Storage capacity of H2O in nominally anhydrous minerals in the upper mantle

Marc M. Hirschmann, Cyril Aubaud, Anthony C. Withers

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Abstract

The H2O storage capacity of nominally anhydrous minerals or rocks is the concentration of water that can be sequestered in the mineral(s) without stabilizing a hydrous fluid or melt. The storage capacity of the upper mantle is considerably greater than generally appreciated, as recent studies show that H2O uptake in olivine is ∼3 times that originally inferred by Kohlstedt et al. [D.L. Kohlstedt, H. Keppler, D.C. Rubie, Solubility of water in the α, β and γ phases of (Mg,Fe)2SiO4, Contrib. Mineral. Petrol. 123 1996 345-357.] and, at least at low pressure, pyroxene stores considerably more H2O than olivine. Consequently, H2O has smaller influence on small degree melting than inferred previously. Combining data on the storage capacity of olivine with constraints on partition coefficients between olivine, pyroxene, and garnet, we estimate that the storage capacity of the upper mantle just above the 410 km discontinuity is > 0.4 wt.%. Owing to the increasing mode of garnet at the expense of pyroxene, there is likely to be a local maximum in storage capacity between 350 and 400 km, and a local minimum just above the onset of wadsleyite stability. Although published data suggest that the storage capacity of wadsleyite diminishes with increasing temperature, the storage capacity of the transition zone likely is considerable because Fe-bearing wadsleyite has a larger storage capacity than Mg2SiO4. Peridotite upwelling from the transition zone will undergo partial melting above the 410 km discontinuity only if it has more H2O than the local storage capacity (i.e., > 0.4 wt.%), and the dehydrated residue cannot be drier than this unless it melts further under conditions where the storage capacity is less. Because residues of partial melting at 410 km have much more H2O than the 50-200 ppm H2O in the average upper mantle, they cannot be principal sources for the upper mantle. If hydrous melting occurs at 410 km, further upwelling of the residual peridotite will result in continued melting throughout the upper mantle, unless the storage capacity increases with decreasing depth. The partition coefficient of H2O between wadsleyite and olivine is ∼5, which is less extreme than previously assumed. Consequently, the effect of H2O on the depth and thickness of the 410 discontinuity may not be pronounced and typical (10 km) discontinuity thickness can be reconciled with up to ∼400 ppm H2O.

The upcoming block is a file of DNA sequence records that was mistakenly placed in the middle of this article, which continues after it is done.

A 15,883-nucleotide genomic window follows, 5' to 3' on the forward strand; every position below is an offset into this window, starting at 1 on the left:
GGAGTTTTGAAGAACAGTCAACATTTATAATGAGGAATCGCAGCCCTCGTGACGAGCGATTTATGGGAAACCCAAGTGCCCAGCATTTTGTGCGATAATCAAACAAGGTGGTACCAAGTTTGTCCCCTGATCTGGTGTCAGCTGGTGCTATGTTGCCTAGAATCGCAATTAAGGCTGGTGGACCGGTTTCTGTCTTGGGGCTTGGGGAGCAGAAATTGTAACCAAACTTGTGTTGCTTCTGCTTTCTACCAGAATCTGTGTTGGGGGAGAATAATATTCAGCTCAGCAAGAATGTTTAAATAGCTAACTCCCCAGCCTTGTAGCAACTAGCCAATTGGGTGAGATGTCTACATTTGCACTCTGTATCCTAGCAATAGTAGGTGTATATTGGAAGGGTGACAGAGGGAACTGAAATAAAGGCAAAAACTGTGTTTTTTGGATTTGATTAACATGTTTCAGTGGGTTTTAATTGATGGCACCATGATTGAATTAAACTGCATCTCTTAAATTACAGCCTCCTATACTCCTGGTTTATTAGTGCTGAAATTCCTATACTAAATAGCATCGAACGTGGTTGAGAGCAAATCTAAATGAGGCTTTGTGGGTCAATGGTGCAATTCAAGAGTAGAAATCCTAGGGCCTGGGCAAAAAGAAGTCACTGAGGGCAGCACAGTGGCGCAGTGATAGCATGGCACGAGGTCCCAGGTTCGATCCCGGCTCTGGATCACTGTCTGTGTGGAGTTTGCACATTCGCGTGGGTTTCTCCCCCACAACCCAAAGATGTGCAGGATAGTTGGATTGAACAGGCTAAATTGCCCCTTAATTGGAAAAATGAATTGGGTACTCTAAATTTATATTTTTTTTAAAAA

Original languageEnglish (US)
Pages (from-to)167-181
Number of pages15
JournalEarth and Planetary Science Letters
Volume236
Issue number1-2
DOIs
StatePublished - Jul 30 2005

Keywords

  • Mantle
  • Melting
  • Solubility

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